Examining A Summer with Healthcare

October 9, 2017

Clay Pasqual, a college senior, spent the summer as intern for the Fund for American Studies in the Institute for Business and Governmental Affairs. The focus of his work dealt with healthcare issues in the United States. The internship included:

  • Attending congressional hearings
  • Working on Press Releases and Community Materials
  • Attending and participating in a seminar
  • Expanding healthcare to include issues beyond medicinal and hospitalization, i.e. socio-economic
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Why a National Health Program Makes Sense to a Family Physician

September 25, 2017

Dr. Dwight Michael, physician in family practice with Gettysburg Family Practice and member of Physicians for a National Health Program and Health Care for All Pennsylvania, believes that healthcare is a human right, recognized as such by every modern industrialized nation except the United States. Opponents have not considered the savings that a single-payer system would bring to the economy; on the contrary, he asserts, the cost of not adopting universal health care will be counted in the trillions by 2020.

Please note this discussion was recorded on July 7, 2017, references to specific bills in Congress should understood in this context.

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Refugees and Migrants: The Duty to Welcome

August 14, 2017

Lou Charest, Manager for University Engagement for Catholic Relief Services, describes the current global refugee crisis and explains why Catholic social teaching, as well as Pope Francis, calls us to welcome migrants and refugees. He offers suggestions for how local communities can provide support, from encouraging legislation to linking with refugee families.

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Literacy, America’s Silent Scandal

February 27, 2017

Gerald Christianson celebrates his 40th year as a host of the “Seminary Explores” with this interview of Amanda Garner. She maintains that literacy is not only a scandal, it’s an epidemic. About 800 million persons world-wide and 93 million Americans are functionally illiterate; that is, they read below a fourth-grade level, leading to job loss, poverty, unproductivity. With a limited budget, she depends on trained volunteers who can relate to persons and work with their needs.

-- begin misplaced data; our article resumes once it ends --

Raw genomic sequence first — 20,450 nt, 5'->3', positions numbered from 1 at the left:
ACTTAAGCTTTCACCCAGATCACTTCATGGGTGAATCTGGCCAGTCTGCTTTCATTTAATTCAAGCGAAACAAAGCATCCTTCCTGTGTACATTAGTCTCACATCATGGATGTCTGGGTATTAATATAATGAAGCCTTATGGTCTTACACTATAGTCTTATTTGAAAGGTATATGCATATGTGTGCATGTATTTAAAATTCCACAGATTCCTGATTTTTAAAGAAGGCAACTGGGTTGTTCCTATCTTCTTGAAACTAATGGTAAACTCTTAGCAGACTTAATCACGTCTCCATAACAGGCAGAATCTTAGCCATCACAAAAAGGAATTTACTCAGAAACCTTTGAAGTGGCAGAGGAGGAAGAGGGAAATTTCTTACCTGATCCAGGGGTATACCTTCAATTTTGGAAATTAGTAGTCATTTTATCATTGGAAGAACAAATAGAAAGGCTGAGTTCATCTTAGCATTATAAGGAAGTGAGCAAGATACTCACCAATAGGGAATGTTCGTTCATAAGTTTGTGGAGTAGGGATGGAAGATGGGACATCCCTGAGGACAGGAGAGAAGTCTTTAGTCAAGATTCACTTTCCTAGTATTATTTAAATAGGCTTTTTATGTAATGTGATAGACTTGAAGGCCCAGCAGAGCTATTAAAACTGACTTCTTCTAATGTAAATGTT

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Top Stories in Religion for 2016

January 2, 2017

Dr. Donnella, Chaplain of the College at Gettysburg College, shared his thoughts on Black Lives Matter, Immigration, Inter-religious dialogue, and Pope Francis. While he expressed his hopes in light of these topics, he also was saddened by the lack of religious and civil tolerance during the recent political issues in the United States.

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American Elections: Why Have We Become so Divided?

August 8, 2016

Dr. Kenneth Mott, Professor of Political Science at Gettysburg College explains that beginning with the nomination of Senator Barry Goldwater in 1964 and the passage of the Civil Rights Act shortly thereafter, the two parties have moved away from the “middle” and toward the “more purified” or ideological.  The reasons are complex but are mainly due to regionalism and segregation, as well as social media and an emphasis on individualism.

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Is the Private Practice Physician a Dinosaur?

July 11, 2016

Recorded live at St. James Lutheran Church in Gettysburg, long time host, Dr. Gerald Christianson, talks with Dr. Elizabeth Wood, retired physician in private practice, about the decline of private practice in medicine.  Dr. Wood expresses concern that some important values are in danger of being lost: a single physician’s knowledge of the whole person; drug over-dose or contradicting prescriptions; lack of communication among specialists.  Much has been gained as well, but two universal issues remain open to debate: the delivery of quality care for all and end of life decisions.

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Health Care Ethics in the Finnish Context

April 11, 2016

In this episode, Pastor Karoliina Nikula discusses the larger field of Bio-Ethics, using the specific example of cochlear implants in Finland.

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Syria is Serious Business

December 4, 2015

Dennis F. Carter, Career Foreign Service Officer, Department of State addresses several important questions: How is the U.S. and the United Nations handling the refugee crisis? Is there reason to fear the influx of Syrian refugees?  What religious ideology drives Isis to detest the “secular state”?  Why does Russia support the Assad regime?

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The State of Education

November 23, 2015

Two retired professors of education and school Superintendents, Dr. Wenifort Washington and Dr. Jean Harper discuss the challenges and opportunities in public education. They talked about the need for partnership between the schools and community agencies and institutions including the church. In addition they highlighted the role of the Federal Government in the educational process.

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